Monday, November 2, 2009

Feeling Triggers and Internet Compulsivity

As promised, slow but steady progress on the next work book is being made. An update of the feeling trigger topic. I apologize for the loss of formatting. (I hope you buy the book instead!)

A major factor in the acting-out cycle is the presence of a feeling trigger. As we’ve said elsewhere, we agree with clients when they say, “I don’t know what I’m feeling” at the beginning of the therapy process. In may circumstances, the words below are simply words without any real understanding by the individual caught in the compulsive cycle. The growth process is about learning to identify the feelings.

Identifying feelings is more difficult than most people realize. To that goal, the process is designed to help you increase your awareness. As you sit down before the computer, ask yourself "What am I feeling." Other strategies include asking, what would others be feeling? Am I feeling this? Or, “What feeling might I guess that I’m having? In both of these situations, end with confirming whether or not this feeling is present. It is important to remember that feelings are based on thoughts and the interpretation of the world around you. You might also ask, “What am I thinking?” and as a result, “How do I feel” given that I’m thinking this. In a future topic, (see Topic XX Behavioral Analysis strategies for identifying feelings will also be reviewed).

Below is a list of feelings that many people have highlighted as contributing to their Internet use. Notice that both positive and negative feelings are associated with the cycle. Keep in mind that feeling confident may lead to feelings of overconfidence, where you then place yourself at risk for an acting-out encounter. Another feeling might be anger or hurt. In some circumstances, some clients have reported they acted-out sexually as a way to get back at their partners. Review the list of feelings as they relate to the acting-out cycle. Which are your major feeling triggers?
Abandoned Despondent Hopeful Protective Vengeful
Accepted Disappointed Hopeless Proud Wary
Afraid Discontent Horrified Provoked Weary
Alone Discouraged Humble Reassured Worried
Amazed Dissatisfied Humiliated Regretful Worthy
Ambivalent Distressed Hurt Rejected Defensive
Angry Drained Indignant Relief Defiant
Annoyed Eager Irritated Relieved Dejected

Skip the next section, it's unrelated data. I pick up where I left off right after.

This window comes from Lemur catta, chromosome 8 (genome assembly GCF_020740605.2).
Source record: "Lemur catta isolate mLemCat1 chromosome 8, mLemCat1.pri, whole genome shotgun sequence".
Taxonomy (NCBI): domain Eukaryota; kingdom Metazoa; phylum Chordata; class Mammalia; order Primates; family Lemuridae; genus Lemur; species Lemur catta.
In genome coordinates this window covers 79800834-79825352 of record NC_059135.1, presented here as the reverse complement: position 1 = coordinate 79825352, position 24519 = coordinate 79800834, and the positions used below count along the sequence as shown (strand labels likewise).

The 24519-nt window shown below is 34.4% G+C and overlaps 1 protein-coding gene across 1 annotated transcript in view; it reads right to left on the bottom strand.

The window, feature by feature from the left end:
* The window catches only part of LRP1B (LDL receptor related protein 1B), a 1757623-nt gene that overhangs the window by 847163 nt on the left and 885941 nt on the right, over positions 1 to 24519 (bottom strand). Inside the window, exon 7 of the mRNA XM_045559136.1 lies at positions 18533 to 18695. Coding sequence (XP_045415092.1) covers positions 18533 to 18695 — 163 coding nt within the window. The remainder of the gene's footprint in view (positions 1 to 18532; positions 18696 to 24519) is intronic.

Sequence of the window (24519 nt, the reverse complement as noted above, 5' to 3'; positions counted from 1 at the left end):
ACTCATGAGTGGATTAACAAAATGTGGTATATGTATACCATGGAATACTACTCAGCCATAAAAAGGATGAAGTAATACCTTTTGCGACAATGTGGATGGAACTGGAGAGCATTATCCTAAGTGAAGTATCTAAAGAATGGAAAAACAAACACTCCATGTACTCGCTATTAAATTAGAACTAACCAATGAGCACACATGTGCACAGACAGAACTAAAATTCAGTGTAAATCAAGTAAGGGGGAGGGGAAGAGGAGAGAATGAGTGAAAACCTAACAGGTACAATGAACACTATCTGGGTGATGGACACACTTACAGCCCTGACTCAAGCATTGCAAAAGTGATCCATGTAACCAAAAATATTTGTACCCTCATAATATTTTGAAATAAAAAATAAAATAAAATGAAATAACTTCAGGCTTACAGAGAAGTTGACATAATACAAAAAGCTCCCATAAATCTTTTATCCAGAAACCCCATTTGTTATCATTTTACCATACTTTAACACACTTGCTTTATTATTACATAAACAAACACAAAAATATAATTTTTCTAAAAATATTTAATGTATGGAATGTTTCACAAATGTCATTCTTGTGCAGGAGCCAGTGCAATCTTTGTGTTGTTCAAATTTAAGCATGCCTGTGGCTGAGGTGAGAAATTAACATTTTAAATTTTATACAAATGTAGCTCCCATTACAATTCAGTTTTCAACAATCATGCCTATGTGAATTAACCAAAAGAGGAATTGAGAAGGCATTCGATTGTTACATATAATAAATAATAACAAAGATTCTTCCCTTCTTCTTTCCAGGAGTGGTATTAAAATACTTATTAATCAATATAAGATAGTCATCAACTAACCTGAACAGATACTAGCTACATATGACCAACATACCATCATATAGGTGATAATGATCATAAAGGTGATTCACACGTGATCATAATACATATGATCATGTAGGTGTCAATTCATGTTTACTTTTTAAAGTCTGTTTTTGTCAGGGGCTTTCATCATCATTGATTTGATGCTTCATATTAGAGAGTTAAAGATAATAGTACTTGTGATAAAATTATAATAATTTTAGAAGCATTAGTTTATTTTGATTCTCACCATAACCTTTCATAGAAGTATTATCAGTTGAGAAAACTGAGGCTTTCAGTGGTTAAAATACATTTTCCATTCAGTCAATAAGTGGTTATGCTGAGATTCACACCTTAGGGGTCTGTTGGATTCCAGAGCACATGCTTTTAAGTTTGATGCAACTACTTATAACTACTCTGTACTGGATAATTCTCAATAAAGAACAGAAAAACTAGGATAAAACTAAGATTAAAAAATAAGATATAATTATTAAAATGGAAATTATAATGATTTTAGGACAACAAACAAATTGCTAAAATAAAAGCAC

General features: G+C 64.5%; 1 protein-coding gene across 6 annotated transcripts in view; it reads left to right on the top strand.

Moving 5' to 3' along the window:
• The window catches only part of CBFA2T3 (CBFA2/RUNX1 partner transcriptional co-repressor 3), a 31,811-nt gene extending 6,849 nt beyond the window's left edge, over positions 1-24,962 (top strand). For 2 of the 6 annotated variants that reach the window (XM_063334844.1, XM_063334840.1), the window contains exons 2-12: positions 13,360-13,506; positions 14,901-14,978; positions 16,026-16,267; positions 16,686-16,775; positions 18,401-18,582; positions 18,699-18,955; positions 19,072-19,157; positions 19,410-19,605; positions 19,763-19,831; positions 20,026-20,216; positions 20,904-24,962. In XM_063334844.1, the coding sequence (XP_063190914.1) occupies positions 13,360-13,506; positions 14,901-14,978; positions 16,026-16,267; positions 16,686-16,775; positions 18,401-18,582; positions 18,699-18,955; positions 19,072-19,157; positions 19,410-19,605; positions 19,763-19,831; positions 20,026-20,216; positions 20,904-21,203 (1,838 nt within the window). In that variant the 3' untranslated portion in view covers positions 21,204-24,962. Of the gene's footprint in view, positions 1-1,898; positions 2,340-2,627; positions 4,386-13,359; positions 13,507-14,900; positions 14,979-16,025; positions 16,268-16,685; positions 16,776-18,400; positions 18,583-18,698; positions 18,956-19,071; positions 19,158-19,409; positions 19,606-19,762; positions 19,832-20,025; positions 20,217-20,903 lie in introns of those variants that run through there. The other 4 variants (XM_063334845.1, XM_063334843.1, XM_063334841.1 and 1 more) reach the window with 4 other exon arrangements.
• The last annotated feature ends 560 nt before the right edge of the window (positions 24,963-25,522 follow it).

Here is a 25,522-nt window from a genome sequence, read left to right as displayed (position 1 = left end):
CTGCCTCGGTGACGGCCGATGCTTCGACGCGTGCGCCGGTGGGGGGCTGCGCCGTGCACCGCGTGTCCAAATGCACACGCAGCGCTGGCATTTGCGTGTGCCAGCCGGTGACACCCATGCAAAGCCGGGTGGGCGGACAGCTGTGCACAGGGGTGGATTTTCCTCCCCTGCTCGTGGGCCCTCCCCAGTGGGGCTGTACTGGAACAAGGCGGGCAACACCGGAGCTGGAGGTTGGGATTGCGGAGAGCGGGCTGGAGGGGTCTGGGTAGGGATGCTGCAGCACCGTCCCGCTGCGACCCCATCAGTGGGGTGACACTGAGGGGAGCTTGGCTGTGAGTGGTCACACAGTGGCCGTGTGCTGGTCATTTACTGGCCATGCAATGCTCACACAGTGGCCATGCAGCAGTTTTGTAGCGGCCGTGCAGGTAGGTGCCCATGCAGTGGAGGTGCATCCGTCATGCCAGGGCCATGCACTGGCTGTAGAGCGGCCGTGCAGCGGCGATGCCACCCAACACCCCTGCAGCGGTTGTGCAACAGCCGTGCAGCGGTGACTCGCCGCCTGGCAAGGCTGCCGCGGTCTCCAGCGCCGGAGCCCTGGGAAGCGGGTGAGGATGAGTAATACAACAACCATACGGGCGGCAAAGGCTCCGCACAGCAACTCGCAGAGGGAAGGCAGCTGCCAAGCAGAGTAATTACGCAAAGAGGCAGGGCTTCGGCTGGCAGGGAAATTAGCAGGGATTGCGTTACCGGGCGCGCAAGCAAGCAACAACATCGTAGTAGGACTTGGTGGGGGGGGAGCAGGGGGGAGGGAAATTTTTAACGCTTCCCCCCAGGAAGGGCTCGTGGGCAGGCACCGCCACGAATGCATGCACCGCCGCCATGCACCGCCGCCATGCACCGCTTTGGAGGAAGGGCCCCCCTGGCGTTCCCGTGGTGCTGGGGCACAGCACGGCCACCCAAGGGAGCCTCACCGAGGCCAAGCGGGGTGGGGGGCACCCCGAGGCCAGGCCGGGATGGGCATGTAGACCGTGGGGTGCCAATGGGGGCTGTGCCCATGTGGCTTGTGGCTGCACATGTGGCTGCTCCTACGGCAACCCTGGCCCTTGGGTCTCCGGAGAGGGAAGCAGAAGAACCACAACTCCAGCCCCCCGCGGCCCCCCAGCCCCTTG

Anxious Ecstatic Jealous Reluctant Desire
Apathetic Embarrassed Jolly Remorse Despair
Apprehensive Empathy Joyful Resentful Glad
Ashamed Empty Jubilant Resigned Grateful
Awe Encouraged Let down Sad Guarded
Brave Energized Lonely Secure Guilty
Calm Envious Merry Selfish Happy
Careful Exasperated Miserable Self-pity Peaceful
Caring Excited Mortified Shocked Pity
Cautious Exhilarated Murderous Stunned Playful
Cheated Fearful Nervous Surprised Pleased
Cheerful Flighty Numb Thrilled Possessive
Confident Free Overcome Tired Defeated
Courageous Frightened Overjoyed Triumphant Panicked
Cowardly Frustrated Overwhelmed Uneasy Unworthy
• Identify 3-5 feeling triggers you have in your life.
• Review the list of feeling triggers with your support network. Which feeling triggers do they suggest might be consistently present?
• Review and update the following list after reviewing the feeling triggers in this topic. What are your initial plans to help you cope with these feeling triggers?
• Return to the list and update as necessary.

Sunday, November 1, 2009

Small Gifts and the Persistence of Recovery

My office away from my office away from my home is Bruegger's Bagels in Uptown Minnesota on Lake and Humboldt. I'm "well-known" by the staff, who often treat me like "Norm" from the sit-com "Cheers." My Diet Coke is poured and ready by the time I make it to the register! (Thanks Guys!)

While working on a presentation (which I will post on Thursday), a client I haven't seen in nearly two years stopped by out of the blue and said hi. I had heard bad things --bad relapse, bad consequences, and the like. He filled in the missing blanks and acknowledges significant recovery --the longest in a while.

I took away from the conversation two important things.

First, the power of awakening. Whether you use spirituality, 12 steps, religion, or CBT, there is a moment of choice. In that moment, I choose "A" or I choose "B." And these moments are often small (I call them pivot points), but the long-term impact is significant. I heard in his story the moment of choice. I heard in that moment a choice to live. He started to create a new future.

Second, often in my role as a clinician, I never hear about the long-term impact of my work. I am humbled to hear and accept his gratitude for our work together. When clients "disappear" I do find myself concerned; I'm also constrained that I'm not able to follow-up. The update is appreciated. In his update, I'm re-affirmed in my comment to sexual health and the work I choose to do.